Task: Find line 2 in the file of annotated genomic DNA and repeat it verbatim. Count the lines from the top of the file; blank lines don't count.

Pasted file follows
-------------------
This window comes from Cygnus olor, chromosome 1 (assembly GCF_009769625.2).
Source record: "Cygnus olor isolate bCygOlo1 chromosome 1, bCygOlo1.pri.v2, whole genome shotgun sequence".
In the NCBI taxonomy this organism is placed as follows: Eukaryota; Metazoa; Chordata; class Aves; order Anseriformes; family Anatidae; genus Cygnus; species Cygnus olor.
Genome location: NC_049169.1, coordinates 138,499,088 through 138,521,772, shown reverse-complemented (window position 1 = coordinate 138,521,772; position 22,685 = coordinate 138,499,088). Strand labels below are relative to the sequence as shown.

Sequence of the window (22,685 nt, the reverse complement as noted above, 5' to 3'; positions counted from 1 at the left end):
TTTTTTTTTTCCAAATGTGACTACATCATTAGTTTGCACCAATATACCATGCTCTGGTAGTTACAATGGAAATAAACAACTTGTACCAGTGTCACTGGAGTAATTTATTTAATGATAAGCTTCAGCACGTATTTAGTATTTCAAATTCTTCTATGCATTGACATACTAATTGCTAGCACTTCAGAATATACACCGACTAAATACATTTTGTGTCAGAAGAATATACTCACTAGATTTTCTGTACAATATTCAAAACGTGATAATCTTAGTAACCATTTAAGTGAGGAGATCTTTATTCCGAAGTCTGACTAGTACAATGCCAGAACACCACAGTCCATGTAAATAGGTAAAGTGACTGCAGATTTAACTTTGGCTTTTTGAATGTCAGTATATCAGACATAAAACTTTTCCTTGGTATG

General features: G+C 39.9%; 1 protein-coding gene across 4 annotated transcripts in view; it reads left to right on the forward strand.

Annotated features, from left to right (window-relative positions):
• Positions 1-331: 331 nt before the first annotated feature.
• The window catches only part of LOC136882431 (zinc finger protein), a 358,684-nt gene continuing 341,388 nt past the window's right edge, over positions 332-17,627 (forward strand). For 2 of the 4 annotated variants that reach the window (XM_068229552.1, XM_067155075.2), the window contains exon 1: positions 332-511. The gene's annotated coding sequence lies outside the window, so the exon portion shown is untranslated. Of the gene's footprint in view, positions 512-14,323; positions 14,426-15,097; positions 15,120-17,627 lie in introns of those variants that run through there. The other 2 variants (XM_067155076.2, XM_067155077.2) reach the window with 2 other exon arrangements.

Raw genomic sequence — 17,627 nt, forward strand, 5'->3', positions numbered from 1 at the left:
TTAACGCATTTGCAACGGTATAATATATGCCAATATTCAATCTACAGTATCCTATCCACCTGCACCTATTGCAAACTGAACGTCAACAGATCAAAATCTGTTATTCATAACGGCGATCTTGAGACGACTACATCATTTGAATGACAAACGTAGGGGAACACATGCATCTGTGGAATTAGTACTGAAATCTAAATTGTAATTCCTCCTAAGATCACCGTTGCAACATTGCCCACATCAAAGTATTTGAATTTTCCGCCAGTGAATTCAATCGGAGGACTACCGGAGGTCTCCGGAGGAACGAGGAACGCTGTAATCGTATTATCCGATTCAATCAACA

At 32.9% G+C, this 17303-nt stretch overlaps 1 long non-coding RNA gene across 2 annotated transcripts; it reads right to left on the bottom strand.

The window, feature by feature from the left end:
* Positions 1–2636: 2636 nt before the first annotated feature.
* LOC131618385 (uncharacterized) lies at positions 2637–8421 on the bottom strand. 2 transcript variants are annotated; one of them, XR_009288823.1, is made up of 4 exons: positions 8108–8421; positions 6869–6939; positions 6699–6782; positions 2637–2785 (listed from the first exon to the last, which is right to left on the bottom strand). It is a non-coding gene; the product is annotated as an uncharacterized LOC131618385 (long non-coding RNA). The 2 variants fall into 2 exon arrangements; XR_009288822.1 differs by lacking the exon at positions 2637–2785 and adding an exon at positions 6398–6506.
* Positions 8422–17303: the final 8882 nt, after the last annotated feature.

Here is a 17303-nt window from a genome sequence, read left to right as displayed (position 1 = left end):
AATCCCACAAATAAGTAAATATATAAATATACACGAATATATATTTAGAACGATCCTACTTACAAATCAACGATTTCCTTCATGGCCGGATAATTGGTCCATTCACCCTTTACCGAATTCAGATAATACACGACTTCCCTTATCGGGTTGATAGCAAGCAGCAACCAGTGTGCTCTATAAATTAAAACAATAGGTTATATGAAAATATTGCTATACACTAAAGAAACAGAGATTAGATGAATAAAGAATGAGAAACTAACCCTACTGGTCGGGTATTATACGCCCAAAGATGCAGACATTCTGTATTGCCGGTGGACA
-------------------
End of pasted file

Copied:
Source record: "Cygnus olor isolate bCygOlo1 chromosome 1, bCygOlo1.pri.v2, whole genome shotgun sequence".